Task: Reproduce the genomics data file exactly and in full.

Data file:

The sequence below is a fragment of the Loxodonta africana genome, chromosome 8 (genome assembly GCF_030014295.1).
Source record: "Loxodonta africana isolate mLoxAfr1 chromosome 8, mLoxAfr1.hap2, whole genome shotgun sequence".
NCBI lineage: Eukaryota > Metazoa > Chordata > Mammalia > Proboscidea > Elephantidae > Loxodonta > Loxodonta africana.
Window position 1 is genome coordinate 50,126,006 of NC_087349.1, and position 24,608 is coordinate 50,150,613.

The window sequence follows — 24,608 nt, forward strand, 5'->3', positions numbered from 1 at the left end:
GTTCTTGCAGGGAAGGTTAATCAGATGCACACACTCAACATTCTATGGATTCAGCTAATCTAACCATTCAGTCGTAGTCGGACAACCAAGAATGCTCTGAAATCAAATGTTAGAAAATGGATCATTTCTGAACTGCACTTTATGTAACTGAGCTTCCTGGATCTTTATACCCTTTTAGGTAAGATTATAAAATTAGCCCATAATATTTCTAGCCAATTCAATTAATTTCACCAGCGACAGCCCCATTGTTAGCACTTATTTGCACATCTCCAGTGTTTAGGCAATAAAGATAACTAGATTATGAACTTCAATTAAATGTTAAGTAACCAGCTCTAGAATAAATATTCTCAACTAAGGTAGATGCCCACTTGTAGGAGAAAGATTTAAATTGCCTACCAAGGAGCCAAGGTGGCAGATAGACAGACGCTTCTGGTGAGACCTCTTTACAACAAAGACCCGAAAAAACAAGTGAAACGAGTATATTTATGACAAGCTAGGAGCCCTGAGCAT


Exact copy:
The sequence below is a fragment of the Loxodonta africana genome, chromosome 8 (genome assembly GCF_030014295.1).
Source record: "Loxodonta africana isolate mLoxAfr1 chromosome 8, mLoxAfr1.hap2, whole genome shotgun sequence".
NCBI lineage: Eukaryota > Metazoa > Chordata > Mammalia > Proboscidea > Elephantidae > Loxodonta > Loxodonta africana.
Window position 1 is genome coordinate 50,126,006 of NC_087349.1, and position 24,608 is coordinate 50,150,613.

The window sequence follows — 24,608 nt, forward strand, 5'->3', positions numbered from 1 at the left end:
GTTCTTGCAGGGAAGGTTAATCAGATGCACACACTCAACATTCTATGGATTCAGCTAATCTAACCATTCAGTCGTAGTCGGACAACCAAGAATGCTCTGAAATCAAATGTTAGAAAATGGATCATTTCTGAACTGCACTTTATGTAACTGAGCTTCCTGGATCTTTATACCCTTTTAGGTAAGATTATAAAATTAGCCCATAATATTTCTAGCCAATTCAATTAATTTCACCAGCGACAGCCCCATTGTTAGCACTTATTTGCACATCTCCAGTGTTTAGGCAATAAAGATAACTAGATTATGAACTTCAATTAAATGTTAAGTAACCAGCTCTAGAATAAATATTCTCAACTAAGGTAGATGCCCACTTGTAGGAGAAAGATTTAAATTGCCTACCAAGGAGCCAAGGTGGCAGATAGACAGACGCTTCTGGTGAGACCTCTTTACAACAAAGACCCGAAAAAACAAGTGAAACGAGTATATTTATGACAAGCTAGGAGCCCTGAGCAT